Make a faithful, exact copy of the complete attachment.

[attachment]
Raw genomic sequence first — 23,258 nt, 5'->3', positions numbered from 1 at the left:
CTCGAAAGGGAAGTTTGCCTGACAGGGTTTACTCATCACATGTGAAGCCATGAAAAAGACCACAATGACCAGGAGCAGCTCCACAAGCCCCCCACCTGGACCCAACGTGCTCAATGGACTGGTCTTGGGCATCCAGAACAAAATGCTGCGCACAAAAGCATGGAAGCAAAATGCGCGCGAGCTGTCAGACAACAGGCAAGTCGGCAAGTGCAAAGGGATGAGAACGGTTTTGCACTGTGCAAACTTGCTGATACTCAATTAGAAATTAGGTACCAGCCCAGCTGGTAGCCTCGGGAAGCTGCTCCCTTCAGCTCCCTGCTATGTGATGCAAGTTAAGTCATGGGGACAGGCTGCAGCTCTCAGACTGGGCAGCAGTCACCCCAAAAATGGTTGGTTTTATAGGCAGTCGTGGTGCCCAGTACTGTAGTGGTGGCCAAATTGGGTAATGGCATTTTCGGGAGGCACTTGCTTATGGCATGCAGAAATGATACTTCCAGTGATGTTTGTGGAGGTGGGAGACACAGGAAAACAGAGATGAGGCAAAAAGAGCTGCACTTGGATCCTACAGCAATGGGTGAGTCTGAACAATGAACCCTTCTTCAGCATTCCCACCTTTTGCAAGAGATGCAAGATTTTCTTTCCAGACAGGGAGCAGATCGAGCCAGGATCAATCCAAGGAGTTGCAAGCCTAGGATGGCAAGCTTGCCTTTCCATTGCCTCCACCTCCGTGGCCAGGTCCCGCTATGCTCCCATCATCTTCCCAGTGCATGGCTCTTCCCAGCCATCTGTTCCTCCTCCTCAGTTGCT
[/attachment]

Raw genomic sequence first — 23,258 nt, 5'->3', positions numbered from 1 at the left:
CTCGAAAGGGAAGTTTGCCTGACAGGGTTTACTCATCACATGTGAAGCCATGAAAAAGACCACAATGACCAGGAGCAGCTCCACAAGCCCCCCACCTGGACCCAACGTGCTCAATGGACTGGTCTTGGGCATCCAGAACAAAATGCTGCGCACAAAAGCATGGAAGCAAAATGCGCGCGAGCTGTCAGACAACAGGCAAGTCGGCAAGTGCAAAGGGATGAGAACGGTTTTGCACTGTGCAAACTTGCTGATACTCAATTAGAAATTAGGTACCAGCCCAGCTGGTAGCCTCGGGAAGCTGCTCCCTTCAGCTCCCTGCTATGTGATGCAAGTTAAGTCATGGGGACAGGCTGCAGCTCTCAGACTGGGCAGCAGTCACCCCAAAAATGGTTGGTTTTATAGGCAGTCGTGGTGCCCAGTACTGTAGTGGTGGCCAAATTGGGTAATGGCATTTTCGGGAGGCACTTGCTTATGGCATGCAGAAATGATACTTCCAGTGATGTTTGTGGAGGTGGGAGACACAGGAAAACAGAGATGAGGCAAAAAGAGCTGCACTTGGATCCTACAGCAATGGGTGAGTCTGAACAATGAACCCTTCTTCAGCATTCCCACCTTTTGCAAGAGATGCAAGATTTTCTTTCCAGACAGGGAGCAGATCGAGCCAGGATCAATCCAAGGAGTTGCAAGCCTAGGATGGCAAGCTTGCCTTTCCATTGCCTCCACCTCCGTGGCCAGGTCCCGCTATGCTCCCATCATCTTCCCAGTGCATGGCTCTTCCCAGCCATCTGTTCCTCCTCCTCAGTTGCT